Shonen Knife are undeniably one of the greatest punk-rock cum pop trios to drop by our shores, like an atom bomb filled with positive energy, jelly bean attacks, bearing up bison’s, muddy bubbles hell or banana leafs…
The slow moving spectral world and idyllic utopia of Japanese composer Susumu Yokota border one another with a simplistic beauty and virtue unequalled by anyone else. The ambient landscapes he creates drift us in and out of the open space we unconditionally see. Yet, lower the ogling of reality and evaporate all intrusions and see far beyond the norm.
Susumu Yokota is a prolific figurehead in the world of experimental, ambient and avant-garde music. A well-known house DJ, graphic designer and photographer, he also owns the record label Skintone established in 1998.
It’s the sheer simplicity in the music, draping everything in such regal beauty and a gracious Japanese-like gesture of respect and refined calmness which runs fluidly through all his records. He encompasses a resolutely lo-fi effect, opting for a myriad of obscure samples as well as contemporary electronic sounds, borrowed from a far-off realm that would surely need a password to gain entry.
Yokota ultimately gained a cult following in the UK when independent record label The Leaf Label licensed some of his works for the European market. Image 1983-1998, Magic Thread and Sakura were all re-released whilst the amazing UK debuts Grinning Cat and The Boy And The Tree albums unveiled a progression in his music taking us to sublime places further than we could comprehend. Just listen to closing track Blood and Snow from The Boy And The Tree to feel terrified, dazed and anxious all at the same time.
There is still a whole wealth of music by Susumu Yokota that I’ve yet to discover, and I’m looking forward to the next strange trip it’ll take me on once I seek it out.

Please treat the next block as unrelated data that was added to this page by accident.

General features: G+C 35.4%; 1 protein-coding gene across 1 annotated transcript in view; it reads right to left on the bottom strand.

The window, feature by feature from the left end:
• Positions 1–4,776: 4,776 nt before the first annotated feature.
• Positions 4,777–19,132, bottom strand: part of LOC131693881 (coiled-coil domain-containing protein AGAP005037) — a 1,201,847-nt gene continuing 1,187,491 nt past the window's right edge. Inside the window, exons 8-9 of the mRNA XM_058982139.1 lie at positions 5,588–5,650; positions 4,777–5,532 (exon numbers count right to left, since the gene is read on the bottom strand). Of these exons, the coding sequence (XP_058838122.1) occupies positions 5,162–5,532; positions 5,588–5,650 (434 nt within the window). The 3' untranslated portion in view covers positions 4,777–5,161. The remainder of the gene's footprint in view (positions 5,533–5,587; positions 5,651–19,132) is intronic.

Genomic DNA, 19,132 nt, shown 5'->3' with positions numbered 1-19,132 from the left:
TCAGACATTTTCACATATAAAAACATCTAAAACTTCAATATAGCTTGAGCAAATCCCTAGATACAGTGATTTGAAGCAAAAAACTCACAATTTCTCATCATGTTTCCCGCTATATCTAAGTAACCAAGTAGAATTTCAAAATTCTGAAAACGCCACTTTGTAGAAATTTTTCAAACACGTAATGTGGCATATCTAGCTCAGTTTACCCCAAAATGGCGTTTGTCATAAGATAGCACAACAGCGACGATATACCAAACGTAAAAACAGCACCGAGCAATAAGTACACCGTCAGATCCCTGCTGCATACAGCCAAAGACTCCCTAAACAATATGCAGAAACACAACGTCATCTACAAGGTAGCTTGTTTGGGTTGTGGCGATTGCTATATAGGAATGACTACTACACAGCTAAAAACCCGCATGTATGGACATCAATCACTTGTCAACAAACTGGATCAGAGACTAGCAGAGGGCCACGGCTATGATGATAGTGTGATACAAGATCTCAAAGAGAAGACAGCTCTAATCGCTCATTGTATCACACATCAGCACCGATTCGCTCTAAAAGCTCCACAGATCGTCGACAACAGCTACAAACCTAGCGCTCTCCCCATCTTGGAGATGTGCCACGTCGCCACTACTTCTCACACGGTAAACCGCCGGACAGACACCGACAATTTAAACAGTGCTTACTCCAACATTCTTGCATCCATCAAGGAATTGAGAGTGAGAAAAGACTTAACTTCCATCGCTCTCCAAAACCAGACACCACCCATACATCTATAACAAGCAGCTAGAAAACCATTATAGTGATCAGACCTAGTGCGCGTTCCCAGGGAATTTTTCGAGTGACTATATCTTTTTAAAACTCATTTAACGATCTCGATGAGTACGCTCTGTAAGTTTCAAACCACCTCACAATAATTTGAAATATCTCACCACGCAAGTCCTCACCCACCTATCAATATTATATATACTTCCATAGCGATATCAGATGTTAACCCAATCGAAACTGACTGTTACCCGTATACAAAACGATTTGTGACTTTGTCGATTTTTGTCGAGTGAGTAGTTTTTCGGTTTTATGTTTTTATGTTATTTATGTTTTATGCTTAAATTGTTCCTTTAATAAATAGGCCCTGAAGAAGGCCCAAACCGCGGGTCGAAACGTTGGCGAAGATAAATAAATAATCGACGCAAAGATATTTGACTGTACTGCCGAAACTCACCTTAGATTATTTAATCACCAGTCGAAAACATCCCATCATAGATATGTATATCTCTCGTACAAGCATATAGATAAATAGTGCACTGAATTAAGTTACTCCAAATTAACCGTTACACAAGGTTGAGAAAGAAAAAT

Start as you mean to go on. My previous poster represented some strange music but this is even weirder. Sinister sounds abound, the recordings crafted by performance artist, vocalist, butoh dancer and contemporary choreographer Yôko Higashi are dark and gruesome, teasing and melancholic, spiteful and childlike. What a cauldron of choice we have here to stir upon.
Her music and field recordings symbolise the in-between state of consciousness. A dreamlike atmosphere in which to awaken would be catastrophic. We must fear the outer states of our most inner thoughts. Instruments vary from the sho to the dissonant whump of declining bass and sine-wave oscillations, terminal manipulation. This beautiful muddle of sounds is all engrossing and somewhere I’d prefer to reside forever.
Flying high above the eucalyptus, the tremors of drumming reverberate through haze. In turn, tribal chants weave through moss, soil and the veins of leaves. Thumping into my flesh and idle limbs, a call of the wild enters my eye and makes me shimmer with rapt. OOIOO morphs from the stream and unveils a fantastical trip on the terminals.
Acid Mothers Temple
Deep within the space of the mind, electric volts slice and dash their way through tunnels, cells and muscles. The cosmic whirlwind of Acid Mothers Temple transcends all inordinate and omnipotent plains. This barrage of sound spirals without restraint, warping our images of violence, the erotic and the disturbing, yet all inside the safe confines of our own imagination.